The movie was also made on a crushingly small budget of $8 million (later raised to $11 after positive studio reaction to dailies), less than one-quarter of that assigned to its forebear, Star Trek: The Motion Picture. The producers, director and special effects crew had to work with their backs to the wall with only a limited number of sets, miniatures and effects shot available. Some shots from the preceding movie were re-used, whilst two-thirds of the movie took place on the same set, the Enterprise bridge which was redressed to serve as as the bridge of the Reliant. This saved enough money so that the final, iconic battle sequence - the Enterprise and Reliant playing cat-and-mouse in the Mutara Nebula - could be rendered as impressively as possible. The battle scenes in the movie are also superb, with the ships acting less like oversized fighters (a common complaint levelled against later movies and TV episodes) and more like the lumbering battleships they're supposed to be, dishing out and taking enormous amounts of punishment. The battle is also tremendously visceral, with decks collapsing and crewmen getting crushed, burned or subjected to lethal radiation in a manner that hadn't been seen previously on Trek (and led to the movie getting a hitherto unthinkable '15' certificate in the UK). Additionally, there's a small piece of history in the movie in the Genesis Device training movie, which is the first-ever 100% computer-generated sequence in the history of film (or so it is claimed anyway).
Particularly worthy of mention is James Horner's score, which re-uses a few elements from his earlier movies (particularly Battle for the Planets) but mostly consists of new material. His new overture, used for flybys of the Enterprise and the main title theme, is instantly classic.
Of course, what really got people talking when the movie was released was the jaw-dropping ending, which in the pre-Internet age had successfully been kept secret in a manner unlikely to be replicated today. It's still an emotionally powerful moment played by the actors in a convincing and almost poetic manner (the oft-mocked Shatner is on top form throughout this movie and its sequel). In fact, despite the sometimes hokey dialogue as related above, the movie has a number of iconic lines and quotes (mostly from A Tale of Two Cities and Moby Dick) which help give the movie a thematically satisfying through-line. This is a movie about not just revenge, but age, finding your right place in the world and the fact that the needs of the many outweigh the needs of the few (or indeed, the one). There's also satisfying attention paid to not copping out on the story. The writers couldn't conceive of a way that Khan and Kirk could meet without Kirk being killed, so they simply don't meet. And whilst victory is eventually won, it is only at a hard cost.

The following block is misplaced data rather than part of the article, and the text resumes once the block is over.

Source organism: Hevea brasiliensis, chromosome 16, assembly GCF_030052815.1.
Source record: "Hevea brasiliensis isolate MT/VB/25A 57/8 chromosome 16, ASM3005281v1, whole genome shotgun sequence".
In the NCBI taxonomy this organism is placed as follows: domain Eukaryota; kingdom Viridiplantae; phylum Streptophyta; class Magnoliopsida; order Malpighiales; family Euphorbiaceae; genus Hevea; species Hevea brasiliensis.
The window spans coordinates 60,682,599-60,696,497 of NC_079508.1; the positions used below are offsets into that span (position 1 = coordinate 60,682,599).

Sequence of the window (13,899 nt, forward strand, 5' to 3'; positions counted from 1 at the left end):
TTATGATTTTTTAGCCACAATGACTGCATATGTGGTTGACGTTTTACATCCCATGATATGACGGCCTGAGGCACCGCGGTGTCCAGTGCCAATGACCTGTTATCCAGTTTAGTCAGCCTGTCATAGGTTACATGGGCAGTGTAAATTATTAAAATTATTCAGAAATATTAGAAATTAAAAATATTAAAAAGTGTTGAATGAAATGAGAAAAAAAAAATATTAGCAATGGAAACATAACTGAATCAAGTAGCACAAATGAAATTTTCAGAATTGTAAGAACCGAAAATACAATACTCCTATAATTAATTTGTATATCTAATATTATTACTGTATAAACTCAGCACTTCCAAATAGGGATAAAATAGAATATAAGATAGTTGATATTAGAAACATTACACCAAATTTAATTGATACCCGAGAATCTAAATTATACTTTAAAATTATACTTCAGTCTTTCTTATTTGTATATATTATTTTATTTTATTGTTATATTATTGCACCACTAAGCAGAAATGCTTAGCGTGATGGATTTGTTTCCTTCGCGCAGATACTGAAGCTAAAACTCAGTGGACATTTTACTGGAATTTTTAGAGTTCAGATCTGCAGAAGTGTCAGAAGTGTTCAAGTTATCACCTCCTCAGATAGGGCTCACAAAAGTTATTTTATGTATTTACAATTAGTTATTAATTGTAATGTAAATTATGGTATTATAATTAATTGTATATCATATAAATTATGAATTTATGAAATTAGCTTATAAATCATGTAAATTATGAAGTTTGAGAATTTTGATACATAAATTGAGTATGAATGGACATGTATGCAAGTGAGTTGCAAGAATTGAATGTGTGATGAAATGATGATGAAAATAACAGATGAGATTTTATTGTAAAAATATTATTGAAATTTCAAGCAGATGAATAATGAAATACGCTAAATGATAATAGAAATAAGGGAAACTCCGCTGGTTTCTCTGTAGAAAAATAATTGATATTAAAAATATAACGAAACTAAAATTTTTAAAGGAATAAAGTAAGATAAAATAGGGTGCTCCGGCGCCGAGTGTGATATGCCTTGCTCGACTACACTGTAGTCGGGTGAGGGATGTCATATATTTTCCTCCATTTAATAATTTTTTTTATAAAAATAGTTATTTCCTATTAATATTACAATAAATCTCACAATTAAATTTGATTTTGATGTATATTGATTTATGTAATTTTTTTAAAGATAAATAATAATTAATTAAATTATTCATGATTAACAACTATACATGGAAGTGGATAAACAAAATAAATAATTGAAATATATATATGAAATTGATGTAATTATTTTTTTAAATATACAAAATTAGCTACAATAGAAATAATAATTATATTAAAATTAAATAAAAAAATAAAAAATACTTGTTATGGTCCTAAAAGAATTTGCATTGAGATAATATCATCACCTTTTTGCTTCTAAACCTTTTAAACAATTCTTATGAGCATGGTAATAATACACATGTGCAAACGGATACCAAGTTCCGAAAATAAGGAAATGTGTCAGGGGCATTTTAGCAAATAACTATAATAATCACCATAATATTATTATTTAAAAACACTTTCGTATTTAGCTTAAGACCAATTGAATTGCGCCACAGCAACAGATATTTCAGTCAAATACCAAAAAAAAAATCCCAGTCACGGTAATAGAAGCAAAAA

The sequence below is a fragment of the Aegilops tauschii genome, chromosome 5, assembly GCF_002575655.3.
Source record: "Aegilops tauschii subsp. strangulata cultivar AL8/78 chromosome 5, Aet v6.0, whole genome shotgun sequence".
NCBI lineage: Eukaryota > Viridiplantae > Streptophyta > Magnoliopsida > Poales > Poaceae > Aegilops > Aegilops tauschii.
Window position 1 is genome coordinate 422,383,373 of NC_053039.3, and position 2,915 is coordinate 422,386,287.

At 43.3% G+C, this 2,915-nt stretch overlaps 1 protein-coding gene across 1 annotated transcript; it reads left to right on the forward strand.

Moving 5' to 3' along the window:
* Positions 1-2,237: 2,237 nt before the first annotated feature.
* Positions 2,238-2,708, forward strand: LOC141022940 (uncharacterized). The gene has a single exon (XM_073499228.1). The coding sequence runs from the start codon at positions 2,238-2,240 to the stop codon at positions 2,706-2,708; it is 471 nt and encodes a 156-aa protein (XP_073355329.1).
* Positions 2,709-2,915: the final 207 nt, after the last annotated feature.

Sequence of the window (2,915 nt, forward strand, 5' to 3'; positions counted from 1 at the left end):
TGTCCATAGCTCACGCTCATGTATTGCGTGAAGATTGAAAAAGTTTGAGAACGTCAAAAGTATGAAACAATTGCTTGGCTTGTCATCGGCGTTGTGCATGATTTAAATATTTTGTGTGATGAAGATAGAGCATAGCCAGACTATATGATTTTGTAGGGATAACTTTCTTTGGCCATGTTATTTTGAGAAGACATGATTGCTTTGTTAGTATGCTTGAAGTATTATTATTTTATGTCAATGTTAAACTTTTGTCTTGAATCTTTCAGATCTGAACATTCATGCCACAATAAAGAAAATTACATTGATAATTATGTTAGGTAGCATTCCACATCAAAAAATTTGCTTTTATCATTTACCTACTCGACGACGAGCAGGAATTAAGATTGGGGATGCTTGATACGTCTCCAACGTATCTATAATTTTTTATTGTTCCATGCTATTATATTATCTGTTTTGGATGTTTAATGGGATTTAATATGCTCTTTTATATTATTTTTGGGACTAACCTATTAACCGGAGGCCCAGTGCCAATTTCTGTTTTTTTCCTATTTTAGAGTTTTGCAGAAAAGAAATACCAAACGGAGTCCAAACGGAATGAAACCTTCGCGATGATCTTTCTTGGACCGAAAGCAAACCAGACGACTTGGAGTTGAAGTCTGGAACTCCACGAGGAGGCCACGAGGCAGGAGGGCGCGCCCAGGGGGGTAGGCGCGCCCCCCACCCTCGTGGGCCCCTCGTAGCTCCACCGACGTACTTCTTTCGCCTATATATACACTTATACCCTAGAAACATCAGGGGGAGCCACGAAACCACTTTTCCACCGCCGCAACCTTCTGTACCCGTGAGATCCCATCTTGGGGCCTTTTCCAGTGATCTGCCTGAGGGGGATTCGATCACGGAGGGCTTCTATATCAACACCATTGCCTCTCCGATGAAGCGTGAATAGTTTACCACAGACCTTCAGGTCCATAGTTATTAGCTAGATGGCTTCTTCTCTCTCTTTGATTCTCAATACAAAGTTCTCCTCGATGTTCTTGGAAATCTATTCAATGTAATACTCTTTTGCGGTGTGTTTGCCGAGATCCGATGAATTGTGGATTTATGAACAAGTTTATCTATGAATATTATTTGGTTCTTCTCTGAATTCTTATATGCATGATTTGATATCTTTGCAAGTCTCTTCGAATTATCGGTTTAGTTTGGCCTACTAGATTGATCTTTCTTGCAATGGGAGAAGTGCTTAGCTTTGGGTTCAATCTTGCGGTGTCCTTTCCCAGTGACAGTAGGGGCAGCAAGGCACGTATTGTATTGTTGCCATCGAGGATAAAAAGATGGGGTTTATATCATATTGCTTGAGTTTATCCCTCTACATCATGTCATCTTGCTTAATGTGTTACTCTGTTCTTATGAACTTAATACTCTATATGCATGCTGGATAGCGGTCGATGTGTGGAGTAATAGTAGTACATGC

Star Trek II: The Wrath of Khan (*****) is a great film because it doesn't go overboard on the gimmicks or macguffins (the Genesis Device - which doesn't really do much - aside) and simply has two enemies on two equally-matched ships slugging it out and one winning through the use of his wits. With strong thematic underpinnings, endlessly quotable dialogue, a score to die for, great effects and some solid acting, the movie overcomes a few cheesy lines, a couple of continuity gaffes (Chekov never met Khan in Space Seed and didn't appear until the following season) and some 80s hairstyles to retain its place as not just the best Star Trek movie, but an entertaining and breathlessly exciting SF movie in its own right.
The movie has just been reissued on DVD in the UK and also released for the first time on Blu-Ray. In the USA the movie is only currently available as part of a boxed set also featuring the other five original-cast movies, on Blu-Ray (UK, USA). Oddly, this collection is not available on DVD in the USA, with only a 'trilogy collection' containing the second, third and fourth movies available, whilst the full box set is available on DVD in the UK. Exactly why Paramount have done this, or not included any of the excellent special features from the 2002 DVD release, I have no idea.